dry floodproofing.pngno voc.pngemergency lighting.pngactive design.png


The NY Aquarium in Coney Island suffered major damage from Hurricane Sandy. Source: Julie Larsen Maher, WCS

Cultural Institutions can occupy a very broad array of building stock. They run the gamut from performing arts venues, to museums and galleries, to historic sites. Despite their extreme diversity, they share several things with libraries: they often contain repositories for rare and/or valuable manuscripts (as well as the buildings themselves are sometimes the artifact) and they are important community facilities.

There are hundreds if not thousands of cultural institutions in NYC and some of them are administered wholly or partially by DDC. Four of these institutions are located within the SIRR flood zones.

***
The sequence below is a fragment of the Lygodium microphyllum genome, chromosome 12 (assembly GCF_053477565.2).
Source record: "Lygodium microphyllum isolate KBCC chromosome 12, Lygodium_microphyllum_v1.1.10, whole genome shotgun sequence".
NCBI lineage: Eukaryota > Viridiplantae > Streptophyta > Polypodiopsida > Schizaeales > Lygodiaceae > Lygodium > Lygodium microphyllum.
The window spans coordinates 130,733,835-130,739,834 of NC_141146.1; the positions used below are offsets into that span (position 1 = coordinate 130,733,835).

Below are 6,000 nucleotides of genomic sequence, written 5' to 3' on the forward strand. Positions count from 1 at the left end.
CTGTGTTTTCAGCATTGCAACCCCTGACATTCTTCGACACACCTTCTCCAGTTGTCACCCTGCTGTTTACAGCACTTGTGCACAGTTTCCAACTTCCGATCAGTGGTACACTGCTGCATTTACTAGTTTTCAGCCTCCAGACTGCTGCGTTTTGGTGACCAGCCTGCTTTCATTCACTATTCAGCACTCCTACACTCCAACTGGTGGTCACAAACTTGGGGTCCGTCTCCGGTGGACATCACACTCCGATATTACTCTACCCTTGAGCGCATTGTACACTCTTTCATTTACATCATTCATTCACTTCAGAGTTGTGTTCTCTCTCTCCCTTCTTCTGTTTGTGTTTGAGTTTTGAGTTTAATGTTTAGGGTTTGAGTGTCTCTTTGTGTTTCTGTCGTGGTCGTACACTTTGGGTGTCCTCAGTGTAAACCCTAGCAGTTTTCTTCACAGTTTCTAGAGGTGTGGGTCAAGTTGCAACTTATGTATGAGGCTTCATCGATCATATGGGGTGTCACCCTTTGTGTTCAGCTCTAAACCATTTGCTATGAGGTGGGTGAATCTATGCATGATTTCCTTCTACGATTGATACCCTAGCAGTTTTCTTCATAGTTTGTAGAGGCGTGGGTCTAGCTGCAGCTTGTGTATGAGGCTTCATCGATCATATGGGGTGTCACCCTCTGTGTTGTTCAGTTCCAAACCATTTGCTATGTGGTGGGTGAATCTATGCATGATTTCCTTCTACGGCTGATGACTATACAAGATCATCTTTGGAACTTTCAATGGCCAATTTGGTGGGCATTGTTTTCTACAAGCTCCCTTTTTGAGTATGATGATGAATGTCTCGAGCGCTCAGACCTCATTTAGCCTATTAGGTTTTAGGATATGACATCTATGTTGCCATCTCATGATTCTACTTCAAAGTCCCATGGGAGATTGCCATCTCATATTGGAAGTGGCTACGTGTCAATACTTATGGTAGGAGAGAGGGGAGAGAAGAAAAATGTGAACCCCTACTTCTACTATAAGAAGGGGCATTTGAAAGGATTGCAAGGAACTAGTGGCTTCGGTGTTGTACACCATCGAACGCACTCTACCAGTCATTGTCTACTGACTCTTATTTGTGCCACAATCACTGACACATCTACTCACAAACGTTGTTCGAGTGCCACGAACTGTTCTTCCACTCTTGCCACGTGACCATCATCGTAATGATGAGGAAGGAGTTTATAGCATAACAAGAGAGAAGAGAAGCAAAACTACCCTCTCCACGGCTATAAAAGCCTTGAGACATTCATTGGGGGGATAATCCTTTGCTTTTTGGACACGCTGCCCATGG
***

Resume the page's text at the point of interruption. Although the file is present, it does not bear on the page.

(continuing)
Special Resilience Considerations

Flood Events
Generally,cultural institutions might have a mixture of office space and gallery-type space, so dry floodproofing techniques should predominate to protect the art and artifacts stored within.

Other Upgrades
In addition to disaster resilience, attention should also be paid to everyday use. For this reason, the use of low- or no-VOC materials and "active design" should be considered. This is especially true in the case of a use in which a large portion of the users is the public.